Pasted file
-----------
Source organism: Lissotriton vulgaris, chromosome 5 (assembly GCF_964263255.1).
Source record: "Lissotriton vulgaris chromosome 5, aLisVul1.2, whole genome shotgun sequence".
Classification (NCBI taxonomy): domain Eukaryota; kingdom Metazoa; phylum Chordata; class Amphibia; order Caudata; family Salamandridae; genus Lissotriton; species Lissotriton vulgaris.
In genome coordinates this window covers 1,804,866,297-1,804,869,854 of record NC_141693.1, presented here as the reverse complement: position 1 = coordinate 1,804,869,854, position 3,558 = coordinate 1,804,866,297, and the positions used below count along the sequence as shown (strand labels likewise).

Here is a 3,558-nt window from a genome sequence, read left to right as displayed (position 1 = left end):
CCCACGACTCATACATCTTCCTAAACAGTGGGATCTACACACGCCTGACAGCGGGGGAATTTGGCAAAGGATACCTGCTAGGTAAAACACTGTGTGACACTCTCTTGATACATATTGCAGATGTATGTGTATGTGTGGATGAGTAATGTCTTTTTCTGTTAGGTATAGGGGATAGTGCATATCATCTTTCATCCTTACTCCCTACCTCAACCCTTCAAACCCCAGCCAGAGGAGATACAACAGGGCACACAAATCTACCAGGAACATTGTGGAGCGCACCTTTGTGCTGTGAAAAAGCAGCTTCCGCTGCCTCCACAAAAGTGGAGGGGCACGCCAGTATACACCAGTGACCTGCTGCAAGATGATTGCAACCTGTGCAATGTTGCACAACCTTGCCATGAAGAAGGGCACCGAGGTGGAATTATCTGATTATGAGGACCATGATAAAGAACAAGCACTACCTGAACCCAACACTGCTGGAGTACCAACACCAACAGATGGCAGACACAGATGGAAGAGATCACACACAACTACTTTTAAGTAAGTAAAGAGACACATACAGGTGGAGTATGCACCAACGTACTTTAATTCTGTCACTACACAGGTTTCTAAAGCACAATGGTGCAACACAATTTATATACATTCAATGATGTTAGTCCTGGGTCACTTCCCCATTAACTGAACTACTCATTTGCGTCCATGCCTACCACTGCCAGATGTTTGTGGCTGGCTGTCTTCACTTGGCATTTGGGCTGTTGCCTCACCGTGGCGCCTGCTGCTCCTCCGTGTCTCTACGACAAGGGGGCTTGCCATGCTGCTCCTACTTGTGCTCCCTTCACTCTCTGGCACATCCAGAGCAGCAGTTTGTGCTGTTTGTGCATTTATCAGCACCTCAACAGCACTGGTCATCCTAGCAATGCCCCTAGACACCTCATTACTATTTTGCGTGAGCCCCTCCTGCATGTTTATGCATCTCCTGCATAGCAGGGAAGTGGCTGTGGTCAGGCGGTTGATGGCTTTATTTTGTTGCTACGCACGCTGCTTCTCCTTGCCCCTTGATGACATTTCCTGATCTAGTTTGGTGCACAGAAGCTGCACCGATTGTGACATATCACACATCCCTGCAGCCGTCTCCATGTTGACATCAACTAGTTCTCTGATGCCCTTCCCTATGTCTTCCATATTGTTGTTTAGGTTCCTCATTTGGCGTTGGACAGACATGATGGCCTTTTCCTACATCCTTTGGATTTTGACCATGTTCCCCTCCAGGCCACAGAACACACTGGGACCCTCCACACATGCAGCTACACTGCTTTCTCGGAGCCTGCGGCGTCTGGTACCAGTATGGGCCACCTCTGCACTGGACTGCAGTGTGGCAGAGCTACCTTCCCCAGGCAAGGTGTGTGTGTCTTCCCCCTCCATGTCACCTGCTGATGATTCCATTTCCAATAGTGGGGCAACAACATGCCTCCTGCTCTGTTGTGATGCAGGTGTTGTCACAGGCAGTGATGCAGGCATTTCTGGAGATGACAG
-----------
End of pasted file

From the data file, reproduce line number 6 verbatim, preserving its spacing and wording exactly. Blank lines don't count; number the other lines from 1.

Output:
CCCACGACTCATACATCTTCCTAAACAGTGGGATCTACACACGCCTGACAGCGGGGGAATTTGGCAAAGGATACCTGCTAGGTAAAACACTGTGTGACACTCTCTTGATACATATTGCAGATGTATGTGTATGTGTGGATGAGTAATGTCTTTTTCTGTTAGGTATAGGGGATAGTGCATATCATCTTTCATCCTTACTCCCTACCTCAACCCTTCAAACCCCAGCCAGAGGAGATACAACAGGGCACACAAATCTACCAGGAACATTGTGGAGCGCACCTTTGTGCTGTGAAAAAGCAGCTTCCGCTGCCTCCACAAAAGTGGAGGGGCACGCCAGTATACACCAGTGACCTGCTGCAAGATGATTGCAACCTGTGCAATGTTGCACAACCTTGCCATGAAGAAGGGCACCGAGGTGGAATTATCTGATTATGAGGACCATGATAAAGAACAAGCACTACCTGAACCCAACACTGCTGGAGTACCAACACCAACAGATGGCAGACACAGATGGAAGAGATCACACACAACTACTTTTAAGTAAGTAAAGAGACACATACAGGTGGAGTATGCACCAACGTACTTTAATTCTGTCACTACACAGGTTTCTAAAGCACAATGGTGCAACACAATTTATATACATTCAATGATGTTAGTCCTGGGTCACTTCCCCATTAACTGAACTACTCATTTGCGTCCATGCCTACCACTGCCAGATGTTTGTGGCTGGCTGTCTTCACTTGGCATTTGGGCTGTTGCCTCACCGTGGCGCCTGCTGCTCCTCCGTGTCTCTACGACAAGGGGGCTTGCCATGCTGCTCCTACTTGTGCTCCCTTCACTCTCTGGCACATCCAGAGCAGCAGTTTGTGCTGTTTGTGCATTTATCAGCACCTCAACAGCACTGGTCATCCTAGCAATGCCCCTAGACACCTCATTACTATTTTGCGTGAGCCCCTCCTGCATGTTTATGCATCTCCTGCATAGCAGGGAAGTGGCTGTGGTCAGGCGGTTGATGGCTTTATTTTGTTGCTACGCACGCTGCTTCTCCTTGCCCCTTGATGACATTTCCTGATCTAGTTTGGTGCACAGAAGCTGCACCGATTGTGACATATCACACATCCCTGCAGCCGTCTCCATGTTGACATCAACTAGTTCTCTGATGCCCTTCCCTATGTCTTCCATATTGTTGTTTAGGTTCCTCATTTGGCGTTGGACAGACATGATGGCCTTTTCCTACATCCTTTGGATTTTGACCATGTTCCCCTCCAGGCCACAGAACACACTGGGACCCTCCACACATGCAGCTACACTGCTTTCTCGGAGCCTGCGGCGTCTGGTACCAGTATGGGCCACCTCTGCACTGGACTGCAGTGTGGCAGAGCTACCTTCCCCAGGCAAGGTGTGTGTGTCTTCCCCCTCCATGTCACCTGCTGATGATTCCATTTCCAATAGTGGGGCAACAACATGCCTCCTGCTCTGTTGTGATGCAGGTGTTGTCACAGGCAGTGATGCAGGCATTTCTGGAGATGACAG